5 ways to manage your debt

  1. Advice

There are times in life when it pays to lean on someone with more knowledge or experience than you. When it comes to dealing with debt, getting professional advice could mean the difference between managing it successfully or feeling like it has a choke-hold on your life. Speaking to a financial advisor or a debt advisor will give you professional advice on your unique situation.

  1. Assess

Once you have some expert advice, you will be able to assess your current debt situation and determine how much debt you have – including home loans, car payments, credit cards, student loans etc. Make a list of each debt and of how long you have to pay it off, the interest rate you’re paying on each of them and what your monthly payments are. Adding all these payments up and seeing a big figure may be discouraging, but don’t lose hope: this is going to allow you to break down your debt into manageable chunks and find extra money to pay it all off, one at a time.

  1. Create a plan

In order to create your debt repayment plan, which does not need to be complicated, ask yourself these three questions:

  • Beyond your minimum monthly payments, how much extra money can you put towards your debt each month?
  • Which debt will you put that money towards first? (try to pay the one with the highest interest rate off first)
  • How will you prioritize those other payments once that first debt is gone?
  1. Consistency

Now it’s time to track your spending and control your expenses. This means changing your regular spending patterns and that requires you to know exactly what you’re spending your money on. This will show you where you’re spending more than you should, and where you can cut off costs to free up some money towards paying off your debts. For example, tracking your water and electricity bill is one way to control your expenses.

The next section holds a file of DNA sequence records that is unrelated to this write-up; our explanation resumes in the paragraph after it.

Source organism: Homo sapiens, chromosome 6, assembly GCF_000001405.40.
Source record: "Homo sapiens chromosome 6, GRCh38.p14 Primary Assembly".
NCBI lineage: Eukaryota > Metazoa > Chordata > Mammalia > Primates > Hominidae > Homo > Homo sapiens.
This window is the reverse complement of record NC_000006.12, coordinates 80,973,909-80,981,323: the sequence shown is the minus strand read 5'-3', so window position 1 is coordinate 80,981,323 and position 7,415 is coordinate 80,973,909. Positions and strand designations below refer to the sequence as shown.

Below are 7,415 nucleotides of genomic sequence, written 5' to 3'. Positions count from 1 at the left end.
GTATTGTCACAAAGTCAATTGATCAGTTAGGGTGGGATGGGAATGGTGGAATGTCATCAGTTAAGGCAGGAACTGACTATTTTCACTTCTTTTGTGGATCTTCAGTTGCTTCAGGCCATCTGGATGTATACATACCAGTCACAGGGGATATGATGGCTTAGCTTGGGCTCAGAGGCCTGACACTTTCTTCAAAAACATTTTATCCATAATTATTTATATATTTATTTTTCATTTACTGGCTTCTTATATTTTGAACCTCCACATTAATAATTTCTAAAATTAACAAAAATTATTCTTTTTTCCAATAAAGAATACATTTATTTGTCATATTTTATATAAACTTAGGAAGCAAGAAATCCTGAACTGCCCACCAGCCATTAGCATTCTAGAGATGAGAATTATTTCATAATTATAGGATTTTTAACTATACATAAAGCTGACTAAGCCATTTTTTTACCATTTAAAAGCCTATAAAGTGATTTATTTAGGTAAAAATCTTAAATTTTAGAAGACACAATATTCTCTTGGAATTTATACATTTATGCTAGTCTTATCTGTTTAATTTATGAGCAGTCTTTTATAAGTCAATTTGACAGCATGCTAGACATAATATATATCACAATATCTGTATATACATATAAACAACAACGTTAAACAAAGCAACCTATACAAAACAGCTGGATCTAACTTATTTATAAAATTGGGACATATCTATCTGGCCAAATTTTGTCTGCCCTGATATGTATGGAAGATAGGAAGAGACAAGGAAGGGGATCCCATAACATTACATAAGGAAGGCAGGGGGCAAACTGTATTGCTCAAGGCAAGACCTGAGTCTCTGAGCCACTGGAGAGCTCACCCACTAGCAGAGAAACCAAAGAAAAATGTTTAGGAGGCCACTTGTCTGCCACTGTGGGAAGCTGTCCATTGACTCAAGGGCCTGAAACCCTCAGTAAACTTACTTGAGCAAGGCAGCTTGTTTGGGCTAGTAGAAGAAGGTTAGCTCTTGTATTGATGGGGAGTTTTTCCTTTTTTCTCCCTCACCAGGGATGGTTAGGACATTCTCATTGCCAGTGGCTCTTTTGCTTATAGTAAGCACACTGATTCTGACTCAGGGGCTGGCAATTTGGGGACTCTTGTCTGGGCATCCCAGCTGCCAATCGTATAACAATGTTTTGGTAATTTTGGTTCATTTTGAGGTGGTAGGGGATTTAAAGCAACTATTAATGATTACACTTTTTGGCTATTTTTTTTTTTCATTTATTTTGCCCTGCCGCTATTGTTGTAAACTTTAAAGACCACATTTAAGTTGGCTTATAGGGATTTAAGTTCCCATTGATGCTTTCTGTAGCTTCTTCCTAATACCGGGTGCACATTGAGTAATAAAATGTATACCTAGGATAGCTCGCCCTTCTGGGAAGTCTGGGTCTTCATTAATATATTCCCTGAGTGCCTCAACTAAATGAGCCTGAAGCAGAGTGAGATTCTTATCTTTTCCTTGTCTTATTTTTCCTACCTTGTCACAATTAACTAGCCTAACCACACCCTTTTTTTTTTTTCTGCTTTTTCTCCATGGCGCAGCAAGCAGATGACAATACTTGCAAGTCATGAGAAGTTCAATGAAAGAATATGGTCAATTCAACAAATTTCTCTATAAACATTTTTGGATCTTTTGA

One of the most immediate things you can also do to control your expenses is with a budget. If you’ve never worked with a budget before, you may find it challenging to begin with but an easy way to start is by getting into the habit of saving all your receipts for a month or two to see where your money is going. You might be overlooking the daily cup of coffee or the lunch at work that’s costing you more than it should.

Also, try to make it a habit to pay cash whenever possible. It’s easy to swipe a card for every purchase, but it also makes it easier to spend more than you have. In your monthly budget, allow yourself only specific amounts for items like groceries, fuel and recreational purchases. Withdraw a fixed amount of money to spend each month and that which is left over in your account should be used to pay off large debts.

  1. Debt-counselling

If you feel that debt is completely unmanageable, you can also consider going for debt-counselling. Debt counsellors are there to make sure that you are able to afford your debt repayments and live comfortably. Your debt counsellor will work to get you the lowest monthly instalment by negotiating with credit providers on your behalf. Your debt counsellor may suggest that you enter a debt review period. Should you agree, during the time that you are under debt-review you will not be able to make use of credit and all your focus will go towards repaying your debt and ultimately becoming debt-free. After this process, you will receive a clearance certificate from the credit bureaus.

StokFella is a licensed FSP 48812 and Credit Provider NCRCP12735 T & Cs Apply.